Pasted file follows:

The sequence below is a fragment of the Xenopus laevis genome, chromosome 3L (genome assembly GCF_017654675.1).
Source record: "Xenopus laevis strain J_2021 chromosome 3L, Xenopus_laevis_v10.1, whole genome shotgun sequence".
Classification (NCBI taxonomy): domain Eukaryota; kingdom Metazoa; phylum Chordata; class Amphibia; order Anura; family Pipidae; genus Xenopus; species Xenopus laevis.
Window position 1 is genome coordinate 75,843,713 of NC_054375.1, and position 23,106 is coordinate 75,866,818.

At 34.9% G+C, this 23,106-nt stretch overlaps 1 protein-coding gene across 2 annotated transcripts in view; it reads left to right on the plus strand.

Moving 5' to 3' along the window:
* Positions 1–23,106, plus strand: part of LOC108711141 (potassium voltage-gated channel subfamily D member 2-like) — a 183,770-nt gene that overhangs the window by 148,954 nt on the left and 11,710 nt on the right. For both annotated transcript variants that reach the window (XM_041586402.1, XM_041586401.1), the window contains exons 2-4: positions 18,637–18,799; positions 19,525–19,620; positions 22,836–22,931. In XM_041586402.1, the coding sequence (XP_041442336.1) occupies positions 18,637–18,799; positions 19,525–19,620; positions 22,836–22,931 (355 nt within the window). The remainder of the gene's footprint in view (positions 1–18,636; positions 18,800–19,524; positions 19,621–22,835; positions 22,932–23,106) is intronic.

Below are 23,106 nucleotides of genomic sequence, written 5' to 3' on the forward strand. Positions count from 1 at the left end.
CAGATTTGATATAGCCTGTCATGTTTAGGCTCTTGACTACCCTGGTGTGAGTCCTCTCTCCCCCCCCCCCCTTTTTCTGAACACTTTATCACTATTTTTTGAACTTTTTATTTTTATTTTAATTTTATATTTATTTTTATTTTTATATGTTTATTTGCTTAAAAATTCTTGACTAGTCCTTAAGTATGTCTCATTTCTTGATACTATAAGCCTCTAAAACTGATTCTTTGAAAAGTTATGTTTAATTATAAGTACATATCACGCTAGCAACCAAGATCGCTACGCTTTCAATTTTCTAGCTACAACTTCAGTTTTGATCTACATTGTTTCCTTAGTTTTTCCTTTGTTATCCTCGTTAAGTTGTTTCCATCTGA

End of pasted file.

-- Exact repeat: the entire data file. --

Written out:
The sequence below is a fragment of the Xenopus laevis genome, chromosome 3L (genome assembly GCF_017654675.1).
Source record: "Xenopus laevis strain J_2021 chromosome 3L, Xenopus_laevis_v10.1, whole genome shotgun sequence".
Classification (NCBI taxonomy): domain Eukaryota; kingdom Metazoa; phylum Chordata; class Amphibia; order Anura; family Pipidae; genus Xenopus; species Xenopus laevis.
Window position 1 is genome coordinate 75,843,713 of NC_054375.1, and position 23,106 is coordinate 75,866,818.

At 34.9% G+C, this 23,106-nt stretch overlaps 1 protein-coding gene across 2 annotated transcripts in view; it reads left to right on the plus strand.

Moving 5' to 3' along the window:
* Positions 1–23,106, plus strand: part of LOC108711141 (potassium voltage-gated channel subfamily D member 2-like) — a 183,770-nt gene that overhangs the window by 148,954 nt on the left and 11,710 nt on the right. For both annotated transcript variants that reach the window (XM_041586402.1, XM_041586401.1), the window contains exons 2-4: positions 18,637–18,799; positions 19,525–19,620; positions 22,836–22,931. In XM_041586402.1, the coding sequence (XP_041442336.1) occupies positions 18,637–18,799; positions 19,525–19,620; positions 22,836–22,931 (355 nt within the window). The remainder of the gene's footprint in view (positions 1–18,636; positions 18,800–19,524; positions 19,621–22,835; positions 22,932–23,106) is intronic.

Below are 23,106 nucleotides of genomic sequence, written 5' to 3' on the forward strand. Positions count from 1 at the left end.
CAGATTTGATATAGCCTGTCATGTTTAGGCTCTTGACTACCCTGGTGTGAGTCCTCTCTCCCCCCCCCCCCTTTTTCTGAACACTTTATCACTATTTTTTGAACTTTTTATTTTTATTTTAATTTTATATTTATTTTTATTTTTATATGTTTATTTGCTTAAAAATTCTTGACTAGTCCTTAAGTATGTCTCATTTCTTGATACTATAAGCCTCTAAAACTGATTCTTTGAAAAGTTATGTTTAATTATAAGTACATATCACGCTAGCAACCAAGATCGCTACGCTTTCAATTTTCTAGCTACAACTTCAGTTTTGATCTACATTGTTTCCTTAGTTTTTCCTTTGTTATCCTCGTTAAGTTGTTTCCATCTGA